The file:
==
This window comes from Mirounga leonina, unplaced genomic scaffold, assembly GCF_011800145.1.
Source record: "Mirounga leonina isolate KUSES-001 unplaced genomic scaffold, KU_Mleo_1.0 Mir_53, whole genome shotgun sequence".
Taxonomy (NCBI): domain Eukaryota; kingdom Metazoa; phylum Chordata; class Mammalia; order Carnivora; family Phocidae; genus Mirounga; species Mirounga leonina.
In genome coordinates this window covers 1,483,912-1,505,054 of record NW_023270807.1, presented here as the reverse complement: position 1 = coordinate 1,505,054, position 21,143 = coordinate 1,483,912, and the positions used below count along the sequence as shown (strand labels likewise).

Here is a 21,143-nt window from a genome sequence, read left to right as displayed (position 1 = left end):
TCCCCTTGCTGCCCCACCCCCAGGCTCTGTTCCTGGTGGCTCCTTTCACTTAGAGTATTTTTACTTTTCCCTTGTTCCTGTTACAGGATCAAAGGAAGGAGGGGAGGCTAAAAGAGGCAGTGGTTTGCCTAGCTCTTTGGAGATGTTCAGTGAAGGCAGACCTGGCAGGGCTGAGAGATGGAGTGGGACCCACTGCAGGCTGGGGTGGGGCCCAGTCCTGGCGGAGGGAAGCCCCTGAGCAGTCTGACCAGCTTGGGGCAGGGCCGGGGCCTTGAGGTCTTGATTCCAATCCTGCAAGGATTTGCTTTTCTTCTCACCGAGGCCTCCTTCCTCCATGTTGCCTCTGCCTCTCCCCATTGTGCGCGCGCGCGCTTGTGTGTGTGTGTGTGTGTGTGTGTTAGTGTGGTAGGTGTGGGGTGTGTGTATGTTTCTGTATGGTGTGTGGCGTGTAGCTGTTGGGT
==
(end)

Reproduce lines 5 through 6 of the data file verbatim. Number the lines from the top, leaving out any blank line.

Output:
Here is a 21,143-nt window from a genome sequence, read left to right as displayed (position 1 = left end):
TCCCCTTGCTGCCCCACCCCCAGGCTCTGTTCCTGGTGGCTCCTTTCACTTAGAGTATTTTTACTTTTCCCTTGTTCCTGTTACAGGATCAAAGGAAGGAGGGGAGGCTAAAAGAGGCAGTGGTTTGCCTAGCTCTTTGGAGATGTTCAGTGAAGGCAGACCTGGCAGGGCTGAGAGATGGAGTGGGACCCACTGCAGGCTGGGGTGGGGCCCAGTCCTGGCGGAGGGAAGCCCCTGAGCAGTCTGACCAGCTTGGGGCAGGGCCGGGGCCTTGAGGTCTTGATTCCAATCCTGCAAGGATTTGCTTTTCTTCTCACCGAGGCCTCCTTCCTCCATGTTGCCTCTGCCTCTCCCCATTGTGCGCGCGCGCGCTTGTGTGTGTGTGTGTGTGTGTGTGTTAGTGTGGTAGGTGTGGGGTGTGTGTATGTTTCTGTATGGTGTGTGGCGTGTAGCTGTTGGGT